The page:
Every World Cup it seems that the pundits BBC and ITV choose are not favoured by the masses. Simon Tyers sees that yet again the likely lads and lasses have hung onto their places
This is the time of the year when the BBC and ITV heads of sport start planning out their World Cup coverage – booking commentary positions, working out who the stunt-casting studio experts will be, testing how many visual cliches they can get away with in location reports. Perhaps mindful of the forthcoming charter renewal, the BBC have moved decisively, casting Peter Reid off to Sky months after changing the locks on Peter Schmeichel’s dressing room, while ITV began their traditional mopping-up of former England personnel with Gareth Southgate’s presence on a Carling Cup night as co-commentator, which was deemed so vital he got a close-up at the start of the game.
Ian Wright’s survived the BBC cull perhaps with half an eye on his light-entertainment contract, even though his seated shifting and weaving is approaching attention deficit disorder proportions. Mark Lawrenson should retain his lofty position, too, despite contriving, with Motson, to cover the Liverpool v Manchester United FA Cup tie in as obtuse a fashion as possible. John opened with the curious gambit that Liverpool’s previous Cup win over United predated “the invention of Chanel No 5”, a connective milestone that I’m sure was at the forefront of everyone’s mind, then conceded that Peter Crouch’s goal “may have even hit the inside of the post” just in case we thought the ball had propelled itself over by means of voodoo. But they upped the ante with an almost bravura performance around Alan Smith’s injury, Lawrenson wondering first if he had “dislocated something with the force of the shot” before diagnosing from the monitor close-up a “sort of loose” leg and that it was his right. Mark Lawrenson is 47 years old. If he hasn’t learnt to tell left from right by now, there truly is no hope for him. The following night Aston Villa v Manchester City was saddled with an introductory film featuring supposed Pearce and O’Leary babies, which defied not only explanation but also actual televisual science and was met with a succinct “yes, well…” from Gary Lineker, which was surely the least he could do.
Of course, the general rule of thumb is that after two years of widespread complaints about BBC coverage everyone remembers that ITV will be showing most of the forthcoming major tournament and decides they’re not so bad after all. Real Madrid v Arsenal suggested business as usual, starting with Gabby Logan at the mercy of a production team who seem to have just noticed that she is female, getting her to cut a fashionable swathe through Madrid streets for no reason other than to show off her nice gloves. While it shouldn’t have come as a surprise that ITV’s one-track mind is going to be turned by glitz, Gabby grinning “I can’t wait to hear from David Beckham” in front of a big portrait of him suggested a real celebrity-centric shamelessness on her part. “He didn’t use to give much away in interviews – not any more!” was her actual introduction, not that the 90 seconds or so of chat shown gave him much time to give away anything. By the times she handed over to Peter Drury, Real had had far more airtime than the English-supported club. At least Ally and Andy got to lug their pitchside stand to Madrid, leading to Ally, not blessed with Andy’s tendency to bellow to camera where others would talk normally, being barely audible over the public-address system and crowd.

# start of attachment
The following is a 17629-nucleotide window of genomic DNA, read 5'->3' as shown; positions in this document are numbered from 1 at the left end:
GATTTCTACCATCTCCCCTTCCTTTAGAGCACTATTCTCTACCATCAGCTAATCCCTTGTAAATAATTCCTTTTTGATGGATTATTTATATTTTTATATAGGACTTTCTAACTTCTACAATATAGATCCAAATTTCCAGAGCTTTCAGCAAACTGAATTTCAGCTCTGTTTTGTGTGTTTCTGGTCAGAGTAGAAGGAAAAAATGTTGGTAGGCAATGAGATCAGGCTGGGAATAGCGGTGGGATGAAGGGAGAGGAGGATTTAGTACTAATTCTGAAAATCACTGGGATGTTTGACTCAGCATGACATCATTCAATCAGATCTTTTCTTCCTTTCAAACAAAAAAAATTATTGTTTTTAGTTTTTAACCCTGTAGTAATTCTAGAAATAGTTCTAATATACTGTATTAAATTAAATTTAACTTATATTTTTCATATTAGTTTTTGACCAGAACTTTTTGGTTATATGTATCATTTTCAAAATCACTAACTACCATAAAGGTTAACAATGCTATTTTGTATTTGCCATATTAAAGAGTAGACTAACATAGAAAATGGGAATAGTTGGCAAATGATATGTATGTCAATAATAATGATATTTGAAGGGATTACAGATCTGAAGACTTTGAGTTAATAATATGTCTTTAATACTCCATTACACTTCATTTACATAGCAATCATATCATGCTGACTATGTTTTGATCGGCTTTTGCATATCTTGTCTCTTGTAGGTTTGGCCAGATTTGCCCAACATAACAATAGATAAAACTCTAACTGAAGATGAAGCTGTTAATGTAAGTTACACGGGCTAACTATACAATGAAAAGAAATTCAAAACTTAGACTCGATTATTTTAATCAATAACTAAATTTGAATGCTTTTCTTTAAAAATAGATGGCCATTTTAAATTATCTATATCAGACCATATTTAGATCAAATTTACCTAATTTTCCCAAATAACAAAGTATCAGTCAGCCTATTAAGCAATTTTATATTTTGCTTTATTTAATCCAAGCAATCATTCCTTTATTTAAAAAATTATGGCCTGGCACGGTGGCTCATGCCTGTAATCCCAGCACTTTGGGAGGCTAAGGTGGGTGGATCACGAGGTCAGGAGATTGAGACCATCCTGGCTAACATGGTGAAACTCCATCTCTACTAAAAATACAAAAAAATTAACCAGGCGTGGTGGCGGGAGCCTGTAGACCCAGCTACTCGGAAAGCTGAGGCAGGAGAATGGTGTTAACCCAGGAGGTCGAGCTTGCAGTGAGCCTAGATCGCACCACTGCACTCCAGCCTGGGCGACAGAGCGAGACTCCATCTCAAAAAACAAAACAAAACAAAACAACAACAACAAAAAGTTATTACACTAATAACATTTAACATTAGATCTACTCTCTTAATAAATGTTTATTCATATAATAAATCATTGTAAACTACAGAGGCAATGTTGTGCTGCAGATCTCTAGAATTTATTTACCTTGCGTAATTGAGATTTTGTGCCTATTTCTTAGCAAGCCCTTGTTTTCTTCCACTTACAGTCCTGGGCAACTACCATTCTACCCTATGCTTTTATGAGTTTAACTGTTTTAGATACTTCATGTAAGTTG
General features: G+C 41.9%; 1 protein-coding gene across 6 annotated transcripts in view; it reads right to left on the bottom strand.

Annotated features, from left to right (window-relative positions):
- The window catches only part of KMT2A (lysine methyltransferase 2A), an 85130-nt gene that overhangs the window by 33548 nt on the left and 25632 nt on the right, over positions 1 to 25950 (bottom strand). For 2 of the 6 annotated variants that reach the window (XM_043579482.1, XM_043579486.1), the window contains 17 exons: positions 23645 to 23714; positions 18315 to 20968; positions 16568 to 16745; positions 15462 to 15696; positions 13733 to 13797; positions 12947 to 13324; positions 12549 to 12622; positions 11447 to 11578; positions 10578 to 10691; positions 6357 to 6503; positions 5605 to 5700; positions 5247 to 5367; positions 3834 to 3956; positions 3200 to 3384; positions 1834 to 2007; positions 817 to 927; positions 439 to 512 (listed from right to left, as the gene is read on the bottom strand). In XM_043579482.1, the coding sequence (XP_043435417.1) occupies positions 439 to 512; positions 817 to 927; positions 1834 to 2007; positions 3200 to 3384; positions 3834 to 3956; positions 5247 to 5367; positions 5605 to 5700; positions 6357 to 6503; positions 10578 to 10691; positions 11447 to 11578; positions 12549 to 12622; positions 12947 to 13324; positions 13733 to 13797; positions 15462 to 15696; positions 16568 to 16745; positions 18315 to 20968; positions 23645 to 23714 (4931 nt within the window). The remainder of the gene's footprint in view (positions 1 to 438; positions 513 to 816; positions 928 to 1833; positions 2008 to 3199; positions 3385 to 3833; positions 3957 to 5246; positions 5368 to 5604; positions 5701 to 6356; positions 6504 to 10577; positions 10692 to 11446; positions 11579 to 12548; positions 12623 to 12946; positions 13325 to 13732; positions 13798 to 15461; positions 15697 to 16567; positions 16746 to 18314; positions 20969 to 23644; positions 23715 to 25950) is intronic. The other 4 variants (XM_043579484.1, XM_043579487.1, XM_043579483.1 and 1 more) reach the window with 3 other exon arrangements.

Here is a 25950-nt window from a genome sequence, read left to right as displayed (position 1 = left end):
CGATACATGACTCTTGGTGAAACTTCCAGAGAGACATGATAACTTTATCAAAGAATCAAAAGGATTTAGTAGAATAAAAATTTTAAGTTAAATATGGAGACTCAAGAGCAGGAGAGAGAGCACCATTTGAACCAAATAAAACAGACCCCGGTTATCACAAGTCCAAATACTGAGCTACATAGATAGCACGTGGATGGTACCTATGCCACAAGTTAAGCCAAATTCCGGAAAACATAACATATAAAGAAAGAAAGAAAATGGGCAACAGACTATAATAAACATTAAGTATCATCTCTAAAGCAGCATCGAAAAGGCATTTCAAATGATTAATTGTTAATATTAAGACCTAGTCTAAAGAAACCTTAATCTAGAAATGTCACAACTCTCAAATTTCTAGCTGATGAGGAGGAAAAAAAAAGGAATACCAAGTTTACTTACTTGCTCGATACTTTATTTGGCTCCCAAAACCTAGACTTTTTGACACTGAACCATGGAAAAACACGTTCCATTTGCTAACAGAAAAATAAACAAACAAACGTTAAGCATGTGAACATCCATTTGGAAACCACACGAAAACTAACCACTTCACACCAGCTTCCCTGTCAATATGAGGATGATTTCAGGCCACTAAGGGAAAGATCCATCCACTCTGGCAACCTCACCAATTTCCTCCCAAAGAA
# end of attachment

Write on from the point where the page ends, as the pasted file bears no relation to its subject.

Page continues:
As a side issue, ITV Sport desperately need to do something about their new logo, which changed with the corporate image to an unappealing monochrome. Perhaps it acts as shorthand to demonstrate what sort of TV network still employs David Pleat, who when asked by Drury what he made of Cicinho replied that he was clearly Brazil’s latest hope at right-back.
Those with no worries about summer business are still carrying out some squad rotation of their own. Five, for example, have finally realised that nobody particularly admired John Barnes’s contributions to the art of autocue reading and replaced him with Radio 1’s Colin Murray. For many years football presenters were kindly uncle figures, latterly superseded by younger, sporty, chattier types. Murray may be the first of a new strain of frontmen who resemble apprentice brickies in look and deed, slipping in nicknames and pub jokes where possible. Surely calling Barnes (now reduced to a tunnel role, demonstrating much the same elan as before while talking at Sam Allardyce about exercise machines) “the reggae renegade” is stretching a point beyond snapping limit, though. Renegade to what, exactly?
From WSC 230 April 2006. What was happening this month